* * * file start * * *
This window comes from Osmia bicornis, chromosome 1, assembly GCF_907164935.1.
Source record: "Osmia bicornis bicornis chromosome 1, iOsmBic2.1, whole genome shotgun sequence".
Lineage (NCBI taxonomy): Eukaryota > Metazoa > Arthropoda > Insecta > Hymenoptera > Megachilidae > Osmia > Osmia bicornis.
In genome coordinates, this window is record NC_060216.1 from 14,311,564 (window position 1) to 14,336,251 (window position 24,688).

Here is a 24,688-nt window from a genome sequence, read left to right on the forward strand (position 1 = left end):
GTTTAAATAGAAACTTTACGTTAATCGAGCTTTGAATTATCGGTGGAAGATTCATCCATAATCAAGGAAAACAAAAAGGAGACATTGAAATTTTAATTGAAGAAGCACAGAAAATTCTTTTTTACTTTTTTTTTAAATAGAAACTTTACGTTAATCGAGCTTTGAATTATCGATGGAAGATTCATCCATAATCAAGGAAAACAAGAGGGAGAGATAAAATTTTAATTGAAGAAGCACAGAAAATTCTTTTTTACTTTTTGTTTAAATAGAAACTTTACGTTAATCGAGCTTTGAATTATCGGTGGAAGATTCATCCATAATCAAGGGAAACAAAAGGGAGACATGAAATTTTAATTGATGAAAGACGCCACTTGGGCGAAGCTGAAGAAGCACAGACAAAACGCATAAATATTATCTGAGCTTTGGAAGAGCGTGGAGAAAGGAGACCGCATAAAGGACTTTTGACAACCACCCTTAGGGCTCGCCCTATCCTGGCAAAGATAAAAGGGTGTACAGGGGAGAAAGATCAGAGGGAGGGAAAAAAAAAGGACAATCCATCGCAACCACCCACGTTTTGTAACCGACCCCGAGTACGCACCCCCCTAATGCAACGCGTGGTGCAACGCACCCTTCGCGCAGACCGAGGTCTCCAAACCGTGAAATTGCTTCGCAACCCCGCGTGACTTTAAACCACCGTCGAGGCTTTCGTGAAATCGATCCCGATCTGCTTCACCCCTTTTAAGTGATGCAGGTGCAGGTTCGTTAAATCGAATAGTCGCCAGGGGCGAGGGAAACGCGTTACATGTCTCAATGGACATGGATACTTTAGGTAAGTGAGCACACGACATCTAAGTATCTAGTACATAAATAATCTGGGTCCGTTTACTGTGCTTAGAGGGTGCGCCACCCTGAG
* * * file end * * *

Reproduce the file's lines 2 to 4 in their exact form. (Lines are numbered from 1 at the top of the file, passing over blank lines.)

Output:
Source record: "Osmia bicornis bicornis chromosome 1, iOsmBic2.1, whole genome shotgun sequence".
Lineage (NCBI taxonomy): Eukaryota > Metazoa > Arthropoda > Insecta > Hymenoptera > Megachilidae > Osmia > Osmia bicornis.
In genome coordinates, this window is record NC_060216.1 from 14,311,564 (window position 1) to 14,336,251 (window position 24,688).